If you’re new to medical cannabis treatment, odds are you aren’t familiar with the difference between cannabis sativa and cannabis indica. And we don’t blame you — medical cannabis is a complex plant with many different components that have a range of psychoactive effects. However, the good thing about this is that the wide spectrum of marijuana strains allows you to customize your medical cannabis treatment to serve your unique needs.

Understanding Indica And Sativa

Cannabis indica and cannabis sativa are the two main subspecies of the cannabis plant, each with significantly different effects on the mind and body. At your medical marijuana dispensary, you’ve probably seen a range of medical marijuana strains that are broken into these two groups, as well as some that are labeled “hybrid.” These categorizations allow patients to discern what species of cannabis plant the product came from, as well as what type of “high” they will experience when they consume it.

Cannabis Indica

Physically, the cannabis indica plant is much shorter and broader than cannabis sativa, with wide leaves. They tend to grow faster and produce more “bud” than cannabis sativa, and they tend to have a higher ratio of CBD (the non-psychoactive compound) to THC (the psychoactive compound. So what does this mean? Cannabis indica is known for its relaxing effects, both mental and physical, rather than being overly mentally stimulating. It releases dopamine in the brain, which is responsible for regulating movement, focus, and emotional responses in the pleasure center of the brain.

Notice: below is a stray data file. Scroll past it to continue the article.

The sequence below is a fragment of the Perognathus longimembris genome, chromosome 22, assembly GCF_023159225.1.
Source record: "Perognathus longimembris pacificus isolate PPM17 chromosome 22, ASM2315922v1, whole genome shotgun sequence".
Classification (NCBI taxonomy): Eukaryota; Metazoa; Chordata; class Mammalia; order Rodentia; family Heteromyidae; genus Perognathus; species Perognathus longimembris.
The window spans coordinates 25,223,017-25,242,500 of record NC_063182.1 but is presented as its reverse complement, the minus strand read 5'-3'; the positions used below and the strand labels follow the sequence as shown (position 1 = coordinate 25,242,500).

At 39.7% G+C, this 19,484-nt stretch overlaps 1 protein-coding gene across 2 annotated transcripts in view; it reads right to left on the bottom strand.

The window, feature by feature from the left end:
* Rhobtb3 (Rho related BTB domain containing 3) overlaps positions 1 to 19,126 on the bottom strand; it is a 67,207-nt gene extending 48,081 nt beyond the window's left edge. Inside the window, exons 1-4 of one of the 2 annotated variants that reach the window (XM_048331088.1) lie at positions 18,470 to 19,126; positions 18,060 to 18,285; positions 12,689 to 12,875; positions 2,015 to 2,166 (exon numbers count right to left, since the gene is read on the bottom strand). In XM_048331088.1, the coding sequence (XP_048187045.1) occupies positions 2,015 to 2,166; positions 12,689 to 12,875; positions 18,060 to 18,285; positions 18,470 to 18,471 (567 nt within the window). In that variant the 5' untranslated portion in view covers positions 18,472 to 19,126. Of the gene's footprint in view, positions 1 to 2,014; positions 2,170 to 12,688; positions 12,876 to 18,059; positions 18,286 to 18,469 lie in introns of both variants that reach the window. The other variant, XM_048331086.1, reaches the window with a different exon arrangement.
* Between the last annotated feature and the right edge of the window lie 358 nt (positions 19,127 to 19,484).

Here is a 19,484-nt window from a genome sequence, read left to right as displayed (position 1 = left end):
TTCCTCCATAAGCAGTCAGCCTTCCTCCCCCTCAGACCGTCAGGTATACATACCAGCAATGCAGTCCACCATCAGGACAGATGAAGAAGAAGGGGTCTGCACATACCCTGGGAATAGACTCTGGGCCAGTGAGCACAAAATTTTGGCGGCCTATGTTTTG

Other benefits of indica include acute pain relief, decreased nausea, and an increase in appetite, and it is also known as a natural sleep aid. Perfect for nighttime use, sativa indica is often used by medical marijuana patients whose pain and discomfort prevents them from eating, keeping food down, and sleeping through the night. If you are looking for a slightly sedative, calming effect, you might want to give cannabis indica a try.

Cannabis Sativa

Cannabis sativa differs from cannabis indica in a number of ways. Physically, the cannabis sativa plant is tall and has narrower leaves, which are typically lighter in color than those of the cannabis indica plant. These particular plants grow at a slower rate and need more natural light in order to mature and produce a significant amount of flower. They also have less CBD and a higher concentration of THC, making sativa strains more energizing.

Sativa strains increase serotonin in the brain, a neurotransmitter that is responsible for regulating mood, stress/anxiety, appetite, sleep, and cognition. It has less of a sedative effect than cannabis indica, making it great for daytime use. The main benefits of cannabis sativa include chronic pain relief, mood elevation, increased attention, and greater creativity. If you are suffering from PTSD or any other serious mental illness, cannabis sativa might be a better choice for you.

Hybrid Cannabis Strains

As with any other crop, new subspecies of cannabis have been created by breeding strains of cannabis indica with strains of cannabis sativa. You’ll find that most indica-heavy strains have a 80-20 or 70-30 ratio of indica to sativa, while sativa-heavy strains are the opposite. 50-50 hybrid strains are also available, with equal amounts of sativa and indica. If you’ve tried pure indica and pure sativa strains and you’re looking for a more customized treatment option, choose the one you like the most and experiment with hybrid strains that have more of that subspecies. And, if you aren’t a fan of the psychoactive effects of medical marijuana, you might want to try pure CBD products instead.

Learn About Medical Marijuana Strains At Medical Cannabis Outreach

Interested in learning more about the difference between indica and sativa? Visit Medical Cannabis Outreach today to speak with one of our clinicians about the different strains of medicinal marijuana. We have medical cannabis clinics in Savoy, Pekin, Chicago, Harrisburg, Shelbyville, and Wood River, IL, as well as Chesterfield, MO and Loveland, CO.